Adapting and Optimizing Problem Adaptation Therapy (PATH) for People With Mild-Moderate Dementia and Depression
Objective: To adapt and optimize problem adaptation therapy for depression in dementia by grounding it in the lives of people with dementia, caregivers and clinicians.
Methods: A person-centered qualitative approach was taken to elicit the unique cognitive, psychological and social needs of people with dementia relevant to the adaptation of the intervention. A two-stage design was used: the first involved interviews and focus groups to identify priorities and concerns surrounding depression in dementia, the second trialling of the adapted intervention.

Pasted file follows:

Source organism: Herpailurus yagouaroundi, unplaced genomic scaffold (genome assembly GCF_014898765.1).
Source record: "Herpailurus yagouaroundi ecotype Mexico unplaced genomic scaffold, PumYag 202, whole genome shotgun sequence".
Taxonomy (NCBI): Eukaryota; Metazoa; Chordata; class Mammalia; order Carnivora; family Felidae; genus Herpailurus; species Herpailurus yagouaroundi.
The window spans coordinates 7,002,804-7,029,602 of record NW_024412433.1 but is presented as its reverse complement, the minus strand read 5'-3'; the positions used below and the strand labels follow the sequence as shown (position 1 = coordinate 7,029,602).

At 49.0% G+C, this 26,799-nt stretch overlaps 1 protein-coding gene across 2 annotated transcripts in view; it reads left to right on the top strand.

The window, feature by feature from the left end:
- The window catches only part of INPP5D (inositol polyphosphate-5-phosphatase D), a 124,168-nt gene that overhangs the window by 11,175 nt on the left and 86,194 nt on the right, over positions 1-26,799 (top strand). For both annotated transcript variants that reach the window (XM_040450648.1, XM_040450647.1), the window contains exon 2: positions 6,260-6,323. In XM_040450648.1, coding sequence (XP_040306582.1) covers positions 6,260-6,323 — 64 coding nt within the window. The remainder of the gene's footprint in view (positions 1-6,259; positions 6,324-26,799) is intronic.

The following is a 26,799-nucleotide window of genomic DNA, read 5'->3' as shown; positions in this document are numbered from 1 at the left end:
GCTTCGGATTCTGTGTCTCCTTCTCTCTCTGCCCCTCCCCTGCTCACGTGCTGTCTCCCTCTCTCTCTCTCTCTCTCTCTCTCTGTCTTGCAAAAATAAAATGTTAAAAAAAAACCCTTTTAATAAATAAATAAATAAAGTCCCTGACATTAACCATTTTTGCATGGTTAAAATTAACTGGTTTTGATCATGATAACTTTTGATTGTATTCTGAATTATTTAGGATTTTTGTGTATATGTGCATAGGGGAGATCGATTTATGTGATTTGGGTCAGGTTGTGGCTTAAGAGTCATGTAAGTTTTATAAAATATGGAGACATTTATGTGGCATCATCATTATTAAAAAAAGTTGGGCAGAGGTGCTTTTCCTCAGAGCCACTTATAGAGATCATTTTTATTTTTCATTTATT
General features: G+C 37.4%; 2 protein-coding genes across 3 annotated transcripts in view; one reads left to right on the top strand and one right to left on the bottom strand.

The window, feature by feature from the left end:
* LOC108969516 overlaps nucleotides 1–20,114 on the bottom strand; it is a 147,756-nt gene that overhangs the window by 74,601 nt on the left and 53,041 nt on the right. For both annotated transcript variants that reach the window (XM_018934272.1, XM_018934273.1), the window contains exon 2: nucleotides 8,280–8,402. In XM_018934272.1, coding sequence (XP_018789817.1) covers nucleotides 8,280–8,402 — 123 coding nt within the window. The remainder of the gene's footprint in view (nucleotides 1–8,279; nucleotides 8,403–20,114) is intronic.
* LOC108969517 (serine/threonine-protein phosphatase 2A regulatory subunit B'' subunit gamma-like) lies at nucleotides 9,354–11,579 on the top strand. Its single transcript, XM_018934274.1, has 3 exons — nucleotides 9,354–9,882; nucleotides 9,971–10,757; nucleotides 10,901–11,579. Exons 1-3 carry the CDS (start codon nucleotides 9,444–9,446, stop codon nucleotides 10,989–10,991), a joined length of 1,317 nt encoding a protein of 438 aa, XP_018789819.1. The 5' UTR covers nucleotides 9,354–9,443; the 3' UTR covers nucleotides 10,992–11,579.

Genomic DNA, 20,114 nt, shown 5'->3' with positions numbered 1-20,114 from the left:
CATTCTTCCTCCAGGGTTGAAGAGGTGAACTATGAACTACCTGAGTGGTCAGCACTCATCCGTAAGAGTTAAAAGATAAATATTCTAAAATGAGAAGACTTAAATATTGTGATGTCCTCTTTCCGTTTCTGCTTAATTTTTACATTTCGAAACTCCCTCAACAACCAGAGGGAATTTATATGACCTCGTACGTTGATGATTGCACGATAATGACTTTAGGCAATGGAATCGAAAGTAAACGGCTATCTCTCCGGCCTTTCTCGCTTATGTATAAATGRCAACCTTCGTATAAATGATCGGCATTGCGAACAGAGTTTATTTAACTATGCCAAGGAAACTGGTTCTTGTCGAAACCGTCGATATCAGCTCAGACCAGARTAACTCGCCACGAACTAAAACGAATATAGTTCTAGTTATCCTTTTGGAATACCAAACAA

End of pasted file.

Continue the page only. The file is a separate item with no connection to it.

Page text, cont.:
Participants: Ten people with dementia and nine caregivers participated in individual interviews, 35 healthcare practitioners and clinical academics with experience of working with dementia participated in focus groups.
Results: The findings highlight the importance of addressing key themes that typified the experience of depression among people with dementia including: a profound sense of isolation and role loss, the feeling of being both a burden and poorly understood, polarized thinking, interpersonal tensions, diverging views among carers and people with dementia about their capabilities, and changeability in cognitive ability and mood. These themes were used to inform adaptation of the intervention manual, ensuring that its content and delivery addressed the concerns of both people with depression and dementia and those who support them.
Conclusion: Implications for PATH included a focus on facilitating open communication, supporting the continuation of valued roles, and improving confidence.